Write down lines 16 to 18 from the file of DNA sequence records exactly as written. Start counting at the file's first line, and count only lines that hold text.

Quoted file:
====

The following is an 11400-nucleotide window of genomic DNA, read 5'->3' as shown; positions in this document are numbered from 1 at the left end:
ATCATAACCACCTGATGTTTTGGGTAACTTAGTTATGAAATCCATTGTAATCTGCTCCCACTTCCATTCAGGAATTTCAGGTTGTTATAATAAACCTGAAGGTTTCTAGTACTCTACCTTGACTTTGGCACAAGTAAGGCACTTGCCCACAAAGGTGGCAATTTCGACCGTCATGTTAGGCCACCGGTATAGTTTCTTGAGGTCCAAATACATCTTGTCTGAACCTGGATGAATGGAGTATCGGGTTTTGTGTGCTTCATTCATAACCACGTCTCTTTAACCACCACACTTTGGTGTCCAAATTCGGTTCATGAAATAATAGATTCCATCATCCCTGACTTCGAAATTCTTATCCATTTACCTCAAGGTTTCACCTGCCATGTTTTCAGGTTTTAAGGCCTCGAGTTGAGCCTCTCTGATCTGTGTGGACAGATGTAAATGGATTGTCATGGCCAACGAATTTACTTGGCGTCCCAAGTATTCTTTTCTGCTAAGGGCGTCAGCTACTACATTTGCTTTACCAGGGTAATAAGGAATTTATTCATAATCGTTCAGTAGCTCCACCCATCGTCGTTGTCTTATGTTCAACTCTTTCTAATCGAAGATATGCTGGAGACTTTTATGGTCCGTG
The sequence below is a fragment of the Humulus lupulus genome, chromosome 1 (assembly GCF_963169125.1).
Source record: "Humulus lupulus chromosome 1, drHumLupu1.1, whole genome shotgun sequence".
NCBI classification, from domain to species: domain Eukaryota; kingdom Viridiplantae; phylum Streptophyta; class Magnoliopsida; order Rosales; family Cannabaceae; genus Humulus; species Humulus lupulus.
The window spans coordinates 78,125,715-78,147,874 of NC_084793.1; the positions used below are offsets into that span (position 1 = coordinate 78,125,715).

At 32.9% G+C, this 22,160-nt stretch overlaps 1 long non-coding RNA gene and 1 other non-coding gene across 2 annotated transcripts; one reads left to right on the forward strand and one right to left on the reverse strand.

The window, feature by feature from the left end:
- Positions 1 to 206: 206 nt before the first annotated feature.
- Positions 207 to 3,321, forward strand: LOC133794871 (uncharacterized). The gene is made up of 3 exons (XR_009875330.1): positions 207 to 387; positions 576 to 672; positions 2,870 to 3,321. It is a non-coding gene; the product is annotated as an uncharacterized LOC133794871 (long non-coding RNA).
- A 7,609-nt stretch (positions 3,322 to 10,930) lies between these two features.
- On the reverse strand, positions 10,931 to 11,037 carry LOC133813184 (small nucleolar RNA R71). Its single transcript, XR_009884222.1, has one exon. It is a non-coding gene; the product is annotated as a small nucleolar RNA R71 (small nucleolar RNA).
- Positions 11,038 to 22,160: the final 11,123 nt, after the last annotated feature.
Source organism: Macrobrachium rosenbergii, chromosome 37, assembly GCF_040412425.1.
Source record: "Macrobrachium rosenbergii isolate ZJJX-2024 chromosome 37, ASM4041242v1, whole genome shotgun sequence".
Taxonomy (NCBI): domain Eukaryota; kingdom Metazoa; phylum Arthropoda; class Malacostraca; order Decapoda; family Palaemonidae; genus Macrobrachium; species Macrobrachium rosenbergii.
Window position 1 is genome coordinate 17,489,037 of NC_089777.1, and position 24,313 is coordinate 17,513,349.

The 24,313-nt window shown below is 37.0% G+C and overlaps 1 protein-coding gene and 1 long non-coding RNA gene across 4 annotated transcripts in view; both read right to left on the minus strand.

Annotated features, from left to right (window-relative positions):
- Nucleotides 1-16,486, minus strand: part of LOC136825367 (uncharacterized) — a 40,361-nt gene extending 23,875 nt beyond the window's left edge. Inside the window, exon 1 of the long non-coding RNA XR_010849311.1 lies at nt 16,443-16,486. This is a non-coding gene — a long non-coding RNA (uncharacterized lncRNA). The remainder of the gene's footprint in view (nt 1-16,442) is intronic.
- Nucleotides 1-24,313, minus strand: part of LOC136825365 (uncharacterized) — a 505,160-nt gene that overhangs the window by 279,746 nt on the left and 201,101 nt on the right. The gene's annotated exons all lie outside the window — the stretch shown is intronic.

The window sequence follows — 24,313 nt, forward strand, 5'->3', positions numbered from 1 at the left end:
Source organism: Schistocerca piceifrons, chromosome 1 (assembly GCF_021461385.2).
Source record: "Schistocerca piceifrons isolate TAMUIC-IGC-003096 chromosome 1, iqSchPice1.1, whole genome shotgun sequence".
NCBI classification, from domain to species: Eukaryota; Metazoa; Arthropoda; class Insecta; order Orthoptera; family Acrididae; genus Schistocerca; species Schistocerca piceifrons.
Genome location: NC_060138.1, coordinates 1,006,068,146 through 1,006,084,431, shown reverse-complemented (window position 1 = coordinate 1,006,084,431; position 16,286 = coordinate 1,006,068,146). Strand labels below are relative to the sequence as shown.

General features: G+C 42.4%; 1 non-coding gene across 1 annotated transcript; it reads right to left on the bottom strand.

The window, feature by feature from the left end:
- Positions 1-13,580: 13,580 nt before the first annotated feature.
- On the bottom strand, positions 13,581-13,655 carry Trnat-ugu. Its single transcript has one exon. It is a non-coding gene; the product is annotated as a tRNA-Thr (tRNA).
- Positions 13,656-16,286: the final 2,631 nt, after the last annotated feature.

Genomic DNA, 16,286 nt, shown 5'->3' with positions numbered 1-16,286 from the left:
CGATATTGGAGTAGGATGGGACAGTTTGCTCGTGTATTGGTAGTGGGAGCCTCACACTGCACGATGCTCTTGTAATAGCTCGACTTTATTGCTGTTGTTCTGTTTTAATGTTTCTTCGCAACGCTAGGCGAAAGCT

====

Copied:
Taxonomy (NCBI): domain Eukaryota; kingdom Metazoa; phylum Arthropoda; class Malacostraca; order Decapoda; family Palaemonidae; genus Macrobrachium; species Macrobrachium rosenbergii.
Window position 1 is genome coordinate 17,489,037 of NC_089777.1, and position 24,313 is coordinate 17,513,349.

The 24,313-nt window shown below is 37.0% G+C and overlaps 1 protein-coding gene and 1 long non-coding RNA gene across 4 annotated transcripts in view; both read right to left on the minus strand.